Nationwide, office vacancy rates rose to 17.1 percent by the end of 2020, the third consecutive quarterly increase, according to a report released in January by JLL, a commercial real estate services company. But the market in Austin was strong, “with less than 1 percent net occupancy losses in 2020,” the report said.
New projects in Austin are adding skyscrapers downtown and creating retail and residential complexes elsewhere in the city. Although the pandemic has not held back development, it has influenced design changes like touch-free elevators, expanded open space, operable windows and improved ventilation.
Experts attribute Austin’s counterintuitive economic performance to a number of factors: a stature as an education center and tech hub, a business-friendly climate, an abundance of social attractions and the charming eccentricity that spawned the slogan “Keep Austin Weird.”
“All the things that make Austin an attractive place before the pandemic are still here despite the pandemic,” said the mayor, Steve Adler, who noted that South by Southwest returned this month as an online event and that organizers were working toward its physical return in 2022.
The flood of job-seekers coming to Texas has led to an influx of out-of-state investment capital, said William C. Jenkins, a principal of Stonelake Capital Partners, a developer in Austin that is planning a 50-story office and residential tower downtown. As migrating companies create new jobs in the Lone Star State, he said, institutional investors are looking for “new cutting-edge, best-of-market real estate in Austin and in Texas” with an eye to “write big investment checks” for major projects.
Out-of-state developers are beginning to notice. Tishman Speyer, a real estate developer based in New York, announced in February its debut in the Austin market, purchasing the Foundry, a two-building office property in East Austin. Adding the city to its real estate portfolio was a “logical choice,” Rob Speyer, the firm’s president and chief executive, said in a statement.
Other major developers have long made Austin an essential element in their growth strategy.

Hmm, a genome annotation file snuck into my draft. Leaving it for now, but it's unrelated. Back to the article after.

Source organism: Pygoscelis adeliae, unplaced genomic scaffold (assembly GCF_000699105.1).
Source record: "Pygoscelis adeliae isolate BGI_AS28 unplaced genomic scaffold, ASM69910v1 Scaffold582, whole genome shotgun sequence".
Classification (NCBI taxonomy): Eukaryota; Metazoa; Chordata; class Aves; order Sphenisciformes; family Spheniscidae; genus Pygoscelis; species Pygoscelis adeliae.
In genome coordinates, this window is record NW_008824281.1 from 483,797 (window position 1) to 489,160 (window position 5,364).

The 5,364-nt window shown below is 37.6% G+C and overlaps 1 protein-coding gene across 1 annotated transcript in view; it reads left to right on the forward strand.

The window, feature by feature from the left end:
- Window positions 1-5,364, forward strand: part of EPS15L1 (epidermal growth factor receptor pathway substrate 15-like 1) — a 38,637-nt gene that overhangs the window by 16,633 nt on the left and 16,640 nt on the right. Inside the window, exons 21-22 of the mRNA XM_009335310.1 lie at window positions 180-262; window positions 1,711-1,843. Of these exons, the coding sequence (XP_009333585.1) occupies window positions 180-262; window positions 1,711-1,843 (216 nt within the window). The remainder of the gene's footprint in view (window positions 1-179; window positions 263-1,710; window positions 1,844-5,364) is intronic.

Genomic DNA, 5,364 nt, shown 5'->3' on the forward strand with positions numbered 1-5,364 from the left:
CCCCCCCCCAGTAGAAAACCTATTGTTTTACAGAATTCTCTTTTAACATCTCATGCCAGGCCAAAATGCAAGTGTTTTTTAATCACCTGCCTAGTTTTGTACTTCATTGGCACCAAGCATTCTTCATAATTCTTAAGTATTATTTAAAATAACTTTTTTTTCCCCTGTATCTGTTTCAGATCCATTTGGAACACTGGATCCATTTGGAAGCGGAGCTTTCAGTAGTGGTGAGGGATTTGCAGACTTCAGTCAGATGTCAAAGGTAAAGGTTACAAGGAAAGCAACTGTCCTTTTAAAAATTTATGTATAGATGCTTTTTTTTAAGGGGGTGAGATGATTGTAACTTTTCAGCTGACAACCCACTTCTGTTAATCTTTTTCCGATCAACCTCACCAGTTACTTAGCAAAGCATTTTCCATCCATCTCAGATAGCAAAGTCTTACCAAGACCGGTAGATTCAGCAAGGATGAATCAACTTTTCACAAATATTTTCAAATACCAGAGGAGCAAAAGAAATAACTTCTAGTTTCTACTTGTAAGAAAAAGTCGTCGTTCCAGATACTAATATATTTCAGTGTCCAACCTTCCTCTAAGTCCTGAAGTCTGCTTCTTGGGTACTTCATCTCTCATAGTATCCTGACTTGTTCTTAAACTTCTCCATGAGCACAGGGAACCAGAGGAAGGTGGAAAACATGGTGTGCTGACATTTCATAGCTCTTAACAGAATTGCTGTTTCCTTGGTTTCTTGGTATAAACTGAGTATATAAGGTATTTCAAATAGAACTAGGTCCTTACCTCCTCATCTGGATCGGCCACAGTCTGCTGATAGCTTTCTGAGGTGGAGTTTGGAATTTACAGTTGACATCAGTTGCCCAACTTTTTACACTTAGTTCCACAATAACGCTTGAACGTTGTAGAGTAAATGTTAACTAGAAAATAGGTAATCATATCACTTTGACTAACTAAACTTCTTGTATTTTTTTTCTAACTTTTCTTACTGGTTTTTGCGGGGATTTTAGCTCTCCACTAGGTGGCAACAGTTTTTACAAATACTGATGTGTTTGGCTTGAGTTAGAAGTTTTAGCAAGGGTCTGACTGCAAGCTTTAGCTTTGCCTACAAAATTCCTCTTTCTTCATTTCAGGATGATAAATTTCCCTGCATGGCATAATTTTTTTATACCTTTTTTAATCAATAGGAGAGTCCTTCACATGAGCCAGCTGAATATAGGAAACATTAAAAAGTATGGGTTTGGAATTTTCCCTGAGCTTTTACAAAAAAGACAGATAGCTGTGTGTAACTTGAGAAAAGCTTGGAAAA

Cousins Properties of Atlanta is one of the leading office property owners in Austin after more than 20 years there, with 4.8 million square feet of office space either completed or under construction. Cousins is a major developer of the Domain, a high-end complex with retail, residential and office space in the North Austin neighborhood.
Much of the city’s appeal stems from its posture as a “very socially progressive and eclectic, creative city” that benefits from being in a state with lower regulation and lower taxes, said Colin Connolly, the president and chief executive of Cousins.
Brandywine Realty Trust, the largest landlord in its hometown, Philadelphia, has operated in the Austin market for 15 years and is starting a multiyear development on a 66-acre site near the Domain. The Broadmoor campus, which is anchored by an IBM complex, is expected to be completed in about 10 years, at a cost of about $3 billion. Planners say it will infuse the area with an uptown vibe combining office, residential and retail space among at least 11 acres of parks.
The company is also nearing completion on the 405 Colorado, a 25-story office tower that will begin housing tenants this summer.
“People believe long term that Austin is on a roll and continues to be,” said William D. Redd, Brandywine’s executive vice president and senior managing director. “If you’re a big investment firm, you want a piece of that action.”